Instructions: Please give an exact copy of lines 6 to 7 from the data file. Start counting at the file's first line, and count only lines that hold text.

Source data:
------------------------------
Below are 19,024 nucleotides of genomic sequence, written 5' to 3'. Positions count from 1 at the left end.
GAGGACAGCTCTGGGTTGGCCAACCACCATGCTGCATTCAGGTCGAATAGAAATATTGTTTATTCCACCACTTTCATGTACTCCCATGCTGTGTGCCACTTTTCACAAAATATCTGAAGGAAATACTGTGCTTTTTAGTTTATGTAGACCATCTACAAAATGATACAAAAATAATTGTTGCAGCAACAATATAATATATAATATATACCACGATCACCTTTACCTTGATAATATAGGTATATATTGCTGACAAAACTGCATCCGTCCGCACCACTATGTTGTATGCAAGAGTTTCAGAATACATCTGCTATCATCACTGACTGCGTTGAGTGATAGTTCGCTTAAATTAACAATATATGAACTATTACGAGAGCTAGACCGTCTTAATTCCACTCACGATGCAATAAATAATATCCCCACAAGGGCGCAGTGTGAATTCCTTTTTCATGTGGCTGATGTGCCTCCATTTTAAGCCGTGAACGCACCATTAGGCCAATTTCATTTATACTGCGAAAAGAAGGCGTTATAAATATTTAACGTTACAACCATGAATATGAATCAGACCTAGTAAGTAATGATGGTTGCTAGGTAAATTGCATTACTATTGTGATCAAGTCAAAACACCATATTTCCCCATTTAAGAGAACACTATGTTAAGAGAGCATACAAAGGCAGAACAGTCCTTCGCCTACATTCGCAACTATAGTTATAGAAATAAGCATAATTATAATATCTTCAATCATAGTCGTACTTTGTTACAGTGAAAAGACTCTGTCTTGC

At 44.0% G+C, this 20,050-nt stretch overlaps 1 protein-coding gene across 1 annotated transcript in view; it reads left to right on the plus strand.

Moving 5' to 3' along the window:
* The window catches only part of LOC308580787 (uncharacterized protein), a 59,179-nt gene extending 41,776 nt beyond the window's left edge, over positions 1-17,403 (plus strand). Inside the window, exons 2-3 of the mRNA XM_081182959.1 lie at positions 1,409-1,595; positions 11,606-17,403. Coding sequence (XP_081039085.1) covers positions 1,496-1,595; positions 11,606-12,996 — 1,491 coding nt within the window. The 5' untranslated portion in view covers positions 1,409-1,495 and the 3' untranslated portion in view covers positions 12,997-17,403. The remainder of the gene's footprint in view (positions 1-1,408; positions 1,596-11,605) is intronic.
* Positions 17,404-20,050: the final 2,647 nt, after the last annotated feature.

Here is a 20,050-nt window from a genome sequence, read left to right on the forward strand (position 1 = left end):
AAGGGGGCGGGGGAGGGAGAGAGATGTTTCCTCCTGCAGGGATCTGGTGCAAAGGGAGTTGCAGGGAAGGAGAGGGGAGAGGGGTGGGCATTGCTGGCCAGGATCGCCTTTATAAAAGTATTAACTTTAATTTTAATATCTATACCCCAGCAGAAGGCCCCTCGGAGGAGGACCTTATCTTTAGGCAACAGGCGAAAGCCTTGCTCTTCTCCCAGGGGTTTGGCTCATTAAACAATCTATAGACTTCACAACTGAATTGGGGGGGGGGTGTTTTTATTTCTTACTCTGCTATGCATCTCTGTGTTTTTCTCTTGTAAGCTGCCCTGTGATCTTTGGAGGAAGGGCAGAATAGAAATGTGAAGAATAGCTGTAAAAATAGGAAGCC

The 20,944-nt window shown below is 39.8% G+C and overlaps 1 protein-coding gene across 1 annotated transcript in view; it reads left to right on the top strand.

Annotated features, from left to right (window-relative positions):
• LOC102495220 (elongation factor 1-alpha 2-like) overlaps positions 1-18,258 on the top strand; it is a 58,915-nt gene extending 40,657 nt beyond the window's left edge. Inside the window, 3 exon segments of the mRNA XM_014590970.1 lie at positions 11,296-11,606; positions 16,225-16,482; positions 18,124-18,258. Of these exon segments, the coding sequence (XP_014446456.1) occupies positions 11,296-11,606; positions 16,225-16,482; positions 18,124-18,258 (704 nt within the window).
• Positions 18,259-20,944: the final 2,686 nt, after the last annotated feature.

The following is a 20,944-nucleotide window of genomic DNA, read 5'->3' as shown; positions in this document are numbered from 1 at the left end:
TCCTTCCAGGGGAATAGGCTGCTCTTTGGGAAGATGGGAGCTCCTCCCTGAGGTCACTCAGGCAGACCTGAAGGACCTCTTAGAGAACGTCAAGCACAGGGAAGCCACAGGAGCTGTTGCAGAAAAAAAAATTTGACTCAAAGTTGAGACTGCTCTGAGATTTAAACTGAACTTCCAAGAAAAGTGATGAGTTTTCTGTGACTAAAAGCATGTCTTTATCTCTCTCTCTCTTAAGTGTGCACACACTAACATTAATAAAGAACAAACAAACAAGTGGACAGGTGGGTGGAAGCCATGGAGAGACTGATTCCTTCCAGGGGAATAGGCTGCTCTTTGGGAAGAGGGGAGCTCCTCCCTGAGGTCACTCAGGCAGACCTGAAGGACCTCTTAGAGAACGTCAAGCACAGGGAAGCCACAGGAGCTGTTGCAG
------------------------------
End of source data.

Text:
* Positions 17,404-20,050: the final 2,647 nt, after the last annotated feature.

Here is a 20,050-nt window from a genome sequence, read left to right on the forward strand (position 1 = left end):